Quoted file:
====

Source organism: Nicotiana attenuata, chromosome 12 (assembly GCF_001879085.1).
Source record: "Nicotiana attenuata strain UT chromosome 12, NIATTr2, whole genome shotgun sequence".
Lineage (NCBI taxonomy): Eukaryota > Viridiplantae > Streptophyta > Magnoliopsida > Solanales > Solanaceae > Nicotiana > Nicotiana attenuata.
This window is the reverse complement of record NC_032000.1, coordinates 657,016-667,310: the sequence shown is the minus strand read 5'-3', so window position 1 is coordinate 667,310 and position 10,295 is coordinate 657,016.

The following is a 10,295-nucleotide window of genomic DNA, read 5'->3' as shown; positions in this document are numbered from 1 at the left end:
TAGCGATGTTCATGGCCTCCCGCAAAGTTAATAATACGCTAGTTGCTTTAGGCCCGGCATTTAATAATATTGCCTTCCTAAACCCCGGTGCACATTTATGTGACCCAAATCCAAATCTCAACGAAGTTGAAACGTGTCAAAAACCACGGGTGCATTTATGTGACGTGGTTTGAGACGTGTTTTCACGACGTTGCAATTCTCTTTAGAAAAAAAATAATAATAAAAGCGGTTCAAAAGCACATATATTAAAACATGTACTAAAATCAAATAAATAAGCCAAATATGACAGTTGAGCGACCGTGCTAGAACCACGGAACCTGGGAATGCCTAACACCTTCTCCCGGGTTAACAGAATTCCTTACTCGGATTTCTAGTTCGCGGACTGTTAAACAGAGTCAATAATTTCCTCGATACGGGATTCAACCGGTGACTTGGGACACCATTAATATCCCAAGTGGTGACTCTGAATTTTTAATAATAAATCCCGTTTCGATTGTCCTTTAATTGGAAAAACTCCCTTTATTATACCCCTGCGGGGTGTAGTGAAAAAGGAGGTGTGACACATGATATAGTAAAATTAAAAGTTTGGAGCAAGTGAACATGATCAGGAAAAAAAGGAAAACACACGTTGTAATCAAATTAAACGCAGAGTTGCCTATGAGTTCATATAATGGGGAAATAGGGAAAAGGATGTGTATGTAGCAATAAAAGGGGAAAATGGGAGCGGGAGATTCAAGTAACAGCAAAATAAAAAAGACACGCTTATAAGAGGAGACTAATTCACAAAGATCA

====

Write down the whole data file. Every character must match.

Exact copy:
Source organism: Nicotiana attenuata, chromosome 12 (assembly GCF_001879085.1).
Source record: "Nicotiana attenuata strain UT chromosome 12, NIATTr2, whole genome shotgun sequence".
Lineage (NCBI taxonomy): Eukaryota > Viridiplantae > Streptophyta > Magnoliopsida > Solanales > Solanaceae > Nicotiana > Nicotiana attenuata.
This window is the reverse complement of record NC_032000.1, coordinates 657,016-667,310: the sequence shown is the minus strand read 5'-3', so window position 1 is coordinate 667,310 and position 10,295 is coordinate 657,016.

The following is a 10,295-nucleotide window of genomic DNA, read 5'->3' as shown; positions in this document are numbered from 1 at the left end:
TAGCGATGTTCATGGCCTCCCGCAAAGTTAATAATACGCTAGTTGCTTTAGGCCCGGCATTTAATAATATTGCCTTCCTAAACCCCGGTGCACATTTATGTGACCCAAATCCAAATCTCAACGAAGTTGAAACGTGTCAAAAACCACGGGTGCATTTATGTGACGTGGTTTGAGACGTGTTTTCACGACGTTGCAATTCTCTTTAGAAAAAAAATAATAATAAAAGCGGTTCAAAAGCACATATATTAAAACATGTACTAAAATCAAATAAATAAGCCAAATATGACAGTTGAGCGACCGTGCTAGAACCACGGAACCTGGGAATGCCTAACACCTTCTCCCGGGTTAACAGAATTCCTTACTCGGATTTCTAGTTCGCGGACTGTTAAACAGAGTCAATAATTTCCTCGATACGGGATTCAACCGGTGACTTGGGACACCATTAATATCCCAAGTGGTGACTCTGAATTTTTAATAATAAATCCCGTTTCGATTGTCCTTTAATTGGAAAAACTCCCTTTATTATACCCCTGCGGGGTGTAGTGAAAAAGGAGGTGTGACACATGATATAGTAAAATTAAAAGTTTGGAGCAAGTGAACATGATCAGGAAAAAAAGGAAAACACACGTTGTAATCAAATTAAACGCAGAGTTGCCTATGAGTTCATATAATGGGGAAATAGGGAAAAGGATGTGTATGTAGCAATAAAAGGGGAAAATGGGAGCGGGAGATTCAAGTAACAGCAAAATAAAAAAGACACGCTTATAAGAGGAGACTAATTCACAAAGATCA